The hand grenade truly came into its own as an infantry weapon during World War 1 (1914-1918). The Germans initially relied on their line of Model 24 Stielhandgranate ("stick grenade") from 1915 onwards until 1917 when the Model 1917 Eihandgranate ("Egg Grenade") was introduced. The new grenade model was given a much handier size and weight which allowed more to be carried and throw farther by the operator. It featured a smooth outer casing which housed the explosive filling and delay fuse with a pull wire loop protruding from its top. Overall length was 60mm with a diameter reaching 50mm. Different fuse types were experimented with.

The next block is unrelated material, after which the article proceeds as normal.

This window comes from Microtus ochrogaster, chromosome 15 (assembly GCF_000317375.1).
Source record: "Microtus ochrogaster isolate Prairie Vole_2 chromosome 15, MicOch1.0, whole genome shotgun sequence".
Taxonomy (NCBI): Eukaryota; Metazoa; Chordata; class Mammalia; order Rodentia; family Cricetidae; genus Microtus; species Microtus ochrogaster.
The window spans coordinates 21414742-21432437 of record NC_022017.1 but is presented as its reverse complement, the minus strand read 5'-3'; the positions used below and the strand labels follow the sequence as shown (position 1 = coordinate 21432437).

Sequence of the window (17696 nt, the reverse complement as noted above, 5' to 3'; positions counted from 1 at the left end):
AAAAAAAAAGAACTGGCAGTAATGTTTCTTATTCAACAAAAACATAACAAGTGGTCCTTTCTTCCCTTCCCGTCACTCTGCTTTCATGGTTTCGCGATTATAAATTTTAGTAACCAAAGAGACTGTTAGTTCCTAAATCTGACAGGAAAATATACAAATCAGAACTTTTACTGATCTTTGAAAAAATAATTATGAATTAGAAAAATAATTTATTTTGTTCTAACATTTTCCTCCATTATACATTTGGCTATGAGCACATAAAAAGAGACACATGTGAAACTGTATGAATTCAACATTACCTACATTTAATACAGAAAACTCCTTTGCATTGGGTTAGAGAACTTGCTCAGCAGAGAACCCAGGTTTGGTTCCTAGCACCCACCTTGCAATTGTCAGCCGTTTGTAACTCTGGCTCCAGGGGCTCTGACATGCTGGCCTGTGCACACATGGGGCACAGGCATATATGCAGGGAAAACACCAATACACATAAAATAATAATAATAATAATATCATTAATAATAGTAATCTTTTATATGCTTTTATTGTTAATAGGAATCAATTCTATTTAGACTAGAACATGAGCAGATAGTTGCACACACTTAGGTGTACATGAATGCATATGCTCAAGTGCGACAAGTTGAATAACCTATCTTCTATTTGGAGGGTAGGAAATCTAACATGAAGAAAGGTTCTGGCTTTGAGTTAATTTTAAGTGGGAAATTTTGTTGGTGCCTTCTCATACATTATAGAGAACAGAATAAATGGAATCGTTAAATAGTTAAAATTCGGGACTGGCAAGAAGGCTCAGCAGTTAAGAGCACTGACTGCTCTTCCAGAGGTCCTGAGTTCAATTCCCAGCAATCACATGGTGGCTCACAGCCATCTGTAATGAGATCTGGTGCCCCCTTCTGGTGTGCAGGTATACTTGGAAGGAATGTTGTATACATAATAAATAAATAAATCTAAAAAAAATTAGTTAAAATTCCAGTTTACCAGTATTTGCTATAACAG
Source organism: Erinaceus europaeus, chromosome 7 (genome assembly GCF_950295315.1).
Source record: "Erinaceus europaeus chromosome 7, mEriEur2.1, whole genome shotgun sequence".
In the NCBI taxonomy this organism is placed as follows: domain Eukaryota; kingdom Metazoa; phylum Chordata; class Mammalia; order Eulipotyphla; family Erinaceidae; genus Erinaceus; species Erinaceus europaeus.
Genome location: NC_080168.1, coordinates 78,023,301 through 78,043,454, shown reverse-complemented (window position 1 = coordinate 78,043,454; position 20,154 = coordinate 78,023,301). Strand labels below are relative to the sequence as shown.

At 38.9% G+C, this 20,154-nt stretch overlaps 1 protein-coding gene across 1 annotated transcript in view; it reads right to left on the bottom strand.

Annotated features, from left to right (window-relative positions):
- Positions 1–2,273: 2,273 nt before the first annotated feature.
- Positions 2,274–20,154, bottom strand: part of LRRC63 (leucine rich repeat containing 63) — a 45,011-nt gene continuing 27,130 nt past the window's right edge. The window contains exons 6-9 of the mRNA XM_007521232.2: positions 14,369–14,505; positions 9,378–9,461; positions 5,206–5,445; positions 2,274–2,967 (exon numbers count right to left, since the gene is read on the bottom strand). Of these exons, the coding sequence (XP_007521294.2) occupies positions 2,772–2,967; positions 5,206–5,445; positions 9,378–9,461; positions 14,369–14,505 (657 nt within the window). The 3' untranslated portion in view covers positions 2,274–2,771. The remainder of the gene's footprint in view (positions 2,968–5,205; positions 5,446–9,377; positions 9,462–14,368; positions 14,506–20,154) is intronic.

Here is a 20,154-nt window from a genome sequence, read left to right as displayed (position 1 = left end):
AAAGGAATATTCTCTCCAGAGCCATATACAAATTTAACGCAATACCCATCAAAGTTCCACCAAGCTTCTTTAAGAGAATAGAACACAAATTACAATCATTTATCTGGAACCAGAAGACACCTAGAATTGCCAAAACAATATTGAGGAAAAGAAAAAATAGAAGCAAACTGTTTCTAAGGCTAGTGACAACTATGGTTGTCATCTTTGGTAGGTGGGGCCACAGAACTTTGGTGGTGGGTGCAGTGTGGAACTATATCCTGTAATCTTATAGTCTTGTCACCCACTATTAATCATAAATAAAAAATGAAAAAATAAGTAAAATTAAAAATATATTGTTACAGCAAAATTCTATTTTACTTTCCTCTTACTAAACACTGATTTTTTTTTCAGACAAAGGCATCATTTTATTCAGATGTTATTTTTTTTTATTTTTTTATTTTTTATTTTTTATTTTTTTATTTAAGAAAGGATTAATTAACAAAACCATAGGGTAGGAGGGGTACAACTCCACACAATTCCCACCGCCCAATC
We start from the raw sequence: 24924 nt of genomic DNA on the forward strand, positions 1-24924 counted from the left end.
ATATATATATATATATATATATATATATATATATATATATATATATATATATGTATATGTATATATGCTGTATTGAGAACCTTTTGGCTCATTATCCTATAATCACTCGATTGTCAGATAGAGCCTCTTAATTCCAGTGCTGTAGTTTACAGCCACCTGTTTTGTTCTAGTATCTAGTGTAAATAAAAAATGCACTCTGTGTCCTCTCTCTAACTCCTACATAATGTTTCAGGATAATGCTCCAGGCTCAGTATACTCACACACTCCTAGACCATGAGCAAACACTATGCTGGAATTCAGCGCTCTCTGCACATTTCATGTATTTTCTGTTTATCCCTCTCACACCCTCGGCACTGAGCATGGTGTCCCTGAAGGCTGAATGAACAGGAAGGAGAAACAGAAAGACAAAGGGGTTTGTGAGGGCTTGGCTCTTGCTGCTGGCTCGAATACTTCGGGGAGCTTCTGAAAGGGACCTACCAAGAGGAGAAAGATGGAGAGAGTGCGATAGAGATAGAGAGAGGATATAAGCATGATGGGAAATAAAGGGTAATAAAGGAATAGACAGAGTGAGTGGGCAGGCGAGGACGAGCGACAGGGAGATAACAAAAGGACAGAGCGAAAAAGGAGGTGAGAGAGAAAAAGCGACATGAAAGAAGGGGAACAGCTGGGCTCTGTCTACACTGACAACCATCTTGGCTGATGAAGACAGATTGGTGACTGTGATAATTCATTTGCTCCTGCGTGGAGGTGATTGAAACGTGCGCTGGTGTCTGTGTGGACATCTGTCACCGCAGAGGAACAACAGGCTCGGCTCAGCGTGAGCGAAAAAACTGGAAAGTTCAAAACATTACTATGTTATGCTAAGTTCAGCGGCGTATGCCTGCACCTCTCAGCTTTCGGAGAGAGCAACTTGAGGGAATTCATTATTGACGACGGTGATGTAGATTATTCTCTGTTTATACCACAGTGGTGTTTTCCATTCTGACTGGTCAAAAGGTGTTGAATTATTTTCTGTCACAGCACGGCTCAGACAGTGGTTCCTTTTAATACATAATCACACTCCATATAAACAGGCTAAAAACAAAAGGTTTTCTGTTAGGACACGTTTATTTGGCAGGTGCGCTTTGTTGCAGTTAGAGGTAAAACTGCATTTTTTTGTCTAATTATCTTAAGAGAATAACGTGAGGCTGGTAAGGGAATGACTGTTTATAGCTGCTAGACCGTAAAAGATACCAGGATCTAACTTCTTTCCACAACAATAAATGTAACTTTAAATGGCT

The German Army eventually adopted two different forms of the Model 1917. The first featured a smooth cast body while the second was given a fragmenting ring across its diameter to improve fragmentation during detonation. The introduction of the Model 1917, and its usefulness in the field, prompted the British to develop and issue a similar egg-shaped grenade in the "No.34" series of 1917.